HC Deb 02 July 1975 vol 894 cc1468-9
Mr. Cryer

On a point of order, Mr. Speaker, I seek your guidance, Mr. Speaker, on the question of the ability of back bench Members to question decisions which have been made in relation to the interview floor of this building, where large amounts of expensive machinery have been installed for what are rumoured to be blacklegging operations in the event of a printing strike. Having examined the Order Paper, I see that the next opportunity to question the Chairman of the Services Committee will be 3.20 p.m. on 7th July. As at least 11 Questions have been tabled already, it clearly will be impossible to question the Lord President about the matter on that occasion. Is there any provision that you can draw to the attention of the Leader of the House, Mr. Speaker, whereby such decisions can be questioned before they are made, so that hon. Members have some power over the control of the facilities which we are supposed to enjoy?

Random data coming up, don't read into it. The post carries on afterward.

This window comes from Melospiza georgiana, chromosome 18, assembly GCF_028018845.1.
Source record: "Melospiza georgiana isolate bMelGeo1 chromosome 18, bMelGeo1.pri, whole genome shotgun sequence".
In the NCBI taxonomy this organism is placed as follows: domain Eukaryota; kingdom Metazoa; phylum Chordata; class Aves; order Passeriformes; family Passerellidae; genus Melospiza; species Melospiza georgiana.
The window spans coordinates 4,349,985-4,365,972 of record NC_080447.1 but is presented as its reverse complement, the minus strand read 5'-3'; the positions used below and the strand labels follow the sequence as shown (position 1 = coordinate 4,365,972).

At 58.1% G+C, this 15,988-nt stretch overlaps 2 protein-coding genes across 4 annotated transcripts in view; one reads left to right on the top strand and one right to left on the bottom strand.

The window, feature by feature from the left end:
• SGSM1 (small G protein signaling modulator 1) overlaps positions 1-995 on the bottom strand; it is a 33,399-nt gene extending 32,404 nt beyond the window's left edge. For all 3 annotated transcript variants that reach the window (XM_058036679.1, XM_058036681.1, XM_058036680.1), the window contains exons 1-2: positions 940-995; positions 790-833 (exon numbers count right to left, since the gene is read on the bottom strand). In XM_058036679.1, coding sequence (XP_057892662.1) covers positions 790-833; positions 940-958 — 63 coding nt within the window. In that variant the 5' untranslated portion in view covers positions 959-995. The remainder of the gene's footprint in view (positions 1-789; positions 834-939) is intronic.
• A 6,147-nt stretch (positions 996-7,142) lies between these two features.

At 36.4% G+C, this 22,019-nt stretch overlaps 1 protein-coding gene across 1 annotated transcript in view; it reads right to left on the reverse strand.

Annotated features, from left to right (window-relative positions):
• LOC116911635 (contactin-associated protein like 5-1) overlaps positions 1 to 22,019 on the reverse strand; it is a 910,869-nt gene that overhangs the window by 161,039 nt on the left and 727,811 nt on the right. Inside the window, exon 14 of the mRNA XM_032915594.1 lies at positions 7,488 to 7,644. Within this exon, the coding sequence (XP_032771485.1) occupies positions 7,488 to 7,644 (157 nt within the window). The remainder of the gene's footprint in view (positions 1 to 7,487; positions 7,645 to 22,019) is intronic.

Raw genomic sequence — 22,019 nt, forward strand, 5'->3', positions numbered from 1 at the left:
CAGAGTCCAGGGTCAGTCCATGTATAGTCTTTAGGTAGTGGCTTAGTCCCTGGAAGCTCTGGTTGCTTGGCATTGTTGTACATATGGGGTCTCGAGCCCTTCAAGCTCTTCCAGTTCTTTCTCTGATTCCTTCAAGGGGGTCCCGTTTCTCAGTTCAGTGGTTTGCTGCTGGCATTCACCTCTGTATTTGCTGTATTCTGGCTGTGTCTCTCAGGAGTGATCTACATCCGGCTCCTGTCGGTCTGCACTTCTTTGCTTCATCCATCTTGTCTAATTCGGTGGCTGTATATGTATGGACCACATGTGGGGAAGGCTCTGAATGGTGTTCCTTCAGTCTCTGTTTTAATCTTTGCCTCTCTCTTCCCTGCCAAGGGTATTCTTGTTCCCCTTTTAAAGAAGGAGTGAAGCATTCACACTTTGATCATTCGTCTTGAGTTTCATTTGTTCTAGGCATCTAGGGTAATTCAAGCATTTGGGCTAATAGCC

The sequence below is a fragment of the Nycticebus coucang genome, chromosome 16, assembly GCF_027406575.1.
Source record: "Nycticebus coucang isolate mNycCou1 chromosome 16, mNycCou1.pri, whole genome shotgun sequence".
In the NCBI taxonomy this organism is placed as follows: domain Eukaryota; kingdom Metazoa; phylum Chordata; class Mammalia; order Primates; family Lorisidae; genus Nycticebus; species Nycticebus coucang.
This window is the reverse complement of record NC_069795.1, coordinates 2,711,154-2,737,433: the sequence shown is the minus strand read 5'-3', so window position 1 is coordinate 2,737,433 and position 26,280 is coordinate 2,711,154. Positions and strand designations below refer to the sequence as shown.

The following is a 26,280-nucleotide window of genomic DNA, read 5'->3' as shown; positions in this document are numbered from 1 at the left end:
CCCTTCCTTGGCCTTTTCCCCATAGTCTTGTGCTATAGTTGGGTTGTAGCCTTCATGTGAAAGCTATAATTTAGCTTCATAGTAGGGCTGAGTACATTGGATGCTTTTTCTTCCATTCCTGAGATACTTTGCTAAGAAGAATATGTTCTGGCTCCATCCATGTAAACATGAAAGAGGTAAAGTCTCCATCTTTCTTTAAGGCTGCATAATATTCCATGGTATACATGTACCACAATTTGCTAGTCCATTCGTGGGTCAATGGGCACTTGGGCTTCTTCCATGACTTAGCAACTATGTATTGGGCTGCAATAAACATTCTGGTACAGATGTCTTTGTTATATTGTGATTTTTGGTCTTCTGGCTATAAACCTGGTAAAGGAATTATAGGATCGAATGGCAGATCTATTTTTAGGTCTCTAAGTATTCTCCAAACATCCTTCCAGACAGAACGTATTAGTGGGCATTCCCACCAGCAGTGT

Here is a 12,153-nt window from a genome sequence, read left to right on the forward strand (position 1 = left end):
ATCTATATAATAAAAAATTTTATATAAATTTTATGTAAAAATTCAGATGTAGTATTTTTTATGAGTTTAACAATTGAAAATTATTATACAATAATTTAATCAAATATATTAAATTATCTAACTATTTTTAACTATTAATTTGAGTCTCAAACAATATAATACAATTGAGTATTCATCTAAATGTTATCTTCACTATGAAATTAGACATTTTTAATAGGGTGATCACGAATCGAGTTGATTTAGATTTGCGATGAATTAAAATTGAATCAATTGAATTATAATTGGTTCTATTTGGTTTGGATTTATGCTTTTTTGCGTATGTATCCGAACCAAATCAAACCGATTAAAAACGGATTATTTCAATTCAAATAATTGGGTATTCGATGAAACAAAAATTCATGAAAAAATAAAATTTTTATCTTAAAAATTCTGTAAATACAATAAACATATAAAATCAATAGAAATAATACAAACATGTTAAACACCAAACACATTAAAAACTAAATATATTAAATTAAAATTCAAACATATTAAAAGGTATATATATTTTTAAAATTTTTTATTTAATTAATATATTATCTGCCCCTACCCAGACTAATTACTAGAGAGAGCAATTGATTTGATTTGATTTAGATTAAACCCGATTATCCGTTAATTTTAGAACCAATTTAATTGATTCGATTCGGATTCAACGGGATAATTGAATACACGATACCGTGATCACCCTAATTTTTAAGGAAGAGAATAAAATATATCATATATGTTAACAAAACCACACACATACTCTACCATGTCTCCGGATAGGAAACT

Mr. Madden

Further to that point of order, Mr. Speaker. I gather that the six large and expensive machines to which my hon. Friend has referred have been rented by HMSO. That indicates that at some future date, should HMSO be in industrial dispute, the machines could be used for strike-breaking purposes. Further, I am advised that when the machines are in use some 10 rooms on the interview floor will be closed to Members and their constituents. I ask you, Mr. Speaker, to arrange for an early statement to be made by the Chairman of the Services Committee so that he can advise the House when this matter was approved and about the inconvenience to which Members and their constituents will be put when the machines are in operation.

Mr. George Cunningham

Further to that point of order, Mr. Speaker, I wonder whether you recall Mr. Speaker, as do many hon. Members the situation that existed last July when, without there being any question of strike breaking, the House was having to use documents which made it completely impossible for us to discharge our functions? Is it not right, without there being any question of strike breaking, that we should adopt such measures as make the inadequate devices that we have to use on such occasions just a little less inadequate than they were last July?

Mr. Speaker

I was not given notice that this matter was to be raised today. I should like to consider the matter. If necessary I shall say something about it tomorrow.